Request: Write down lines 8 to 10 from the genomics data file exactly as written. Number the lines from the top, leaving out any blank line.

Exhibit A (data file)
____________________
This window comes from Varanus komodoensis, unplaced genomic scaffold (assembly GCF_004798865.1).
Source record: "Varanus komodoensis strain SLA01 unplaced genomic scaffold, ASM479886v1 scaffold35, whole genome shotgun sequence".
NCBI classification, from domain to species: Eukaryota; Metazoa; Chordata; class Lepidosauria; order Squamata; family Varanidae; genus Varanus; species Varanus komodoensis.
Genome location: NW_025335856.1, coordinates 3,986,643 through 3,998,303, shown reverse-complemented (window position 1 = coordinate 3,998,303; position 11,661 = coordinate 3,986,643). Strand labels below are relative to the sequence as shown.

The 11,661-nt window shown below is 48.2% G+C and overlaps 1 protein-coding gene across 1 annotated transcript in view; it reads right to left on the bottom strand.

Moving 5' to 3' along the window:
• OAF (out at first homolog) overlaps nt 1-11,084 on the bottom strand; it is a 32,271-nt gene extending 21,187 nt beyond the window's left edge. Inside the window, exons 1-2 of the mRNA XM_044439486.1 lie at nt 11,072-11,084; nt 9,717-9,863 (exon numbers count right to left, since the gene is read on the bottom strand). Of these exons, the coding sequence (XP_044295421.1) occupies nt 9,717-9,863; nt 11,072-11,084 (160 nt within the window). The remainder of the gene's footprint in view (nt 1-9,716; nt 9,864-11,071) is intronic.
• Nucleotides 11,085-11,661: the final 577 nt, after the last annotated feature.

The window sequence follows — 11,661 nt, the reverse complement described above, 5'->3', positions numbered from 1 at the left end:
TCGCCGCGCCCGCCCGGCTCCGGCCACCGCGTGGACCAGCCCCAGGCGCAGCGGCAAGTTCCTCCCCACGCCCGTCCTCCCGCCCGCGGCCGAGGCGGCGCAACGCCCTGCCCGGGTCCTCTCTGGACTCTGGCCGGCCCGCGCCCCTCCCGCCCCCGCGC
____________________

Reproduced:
• Nucleotides 11,085-11,661: the final 577 nt, after the last annotated feature.

The window sequence follows — 11,661 nt, the reverse complement described above, 5'->3', positions numbered from 1 at the left end:
TCGCCGCGCCCGCCCGGCTCCGGCCACCGCGTGGACCAGCCCCAGGCGCAGCGGCAAGTTCCTCCCCACGCCCGTCCTCCCGCCCGCGGCCGAGGCGGCGCAACGCCCTGCCCGGGTCCTCTCTGGACTCTGGCCGGCCCGCGCCCCTCCCGCCCCCGCGC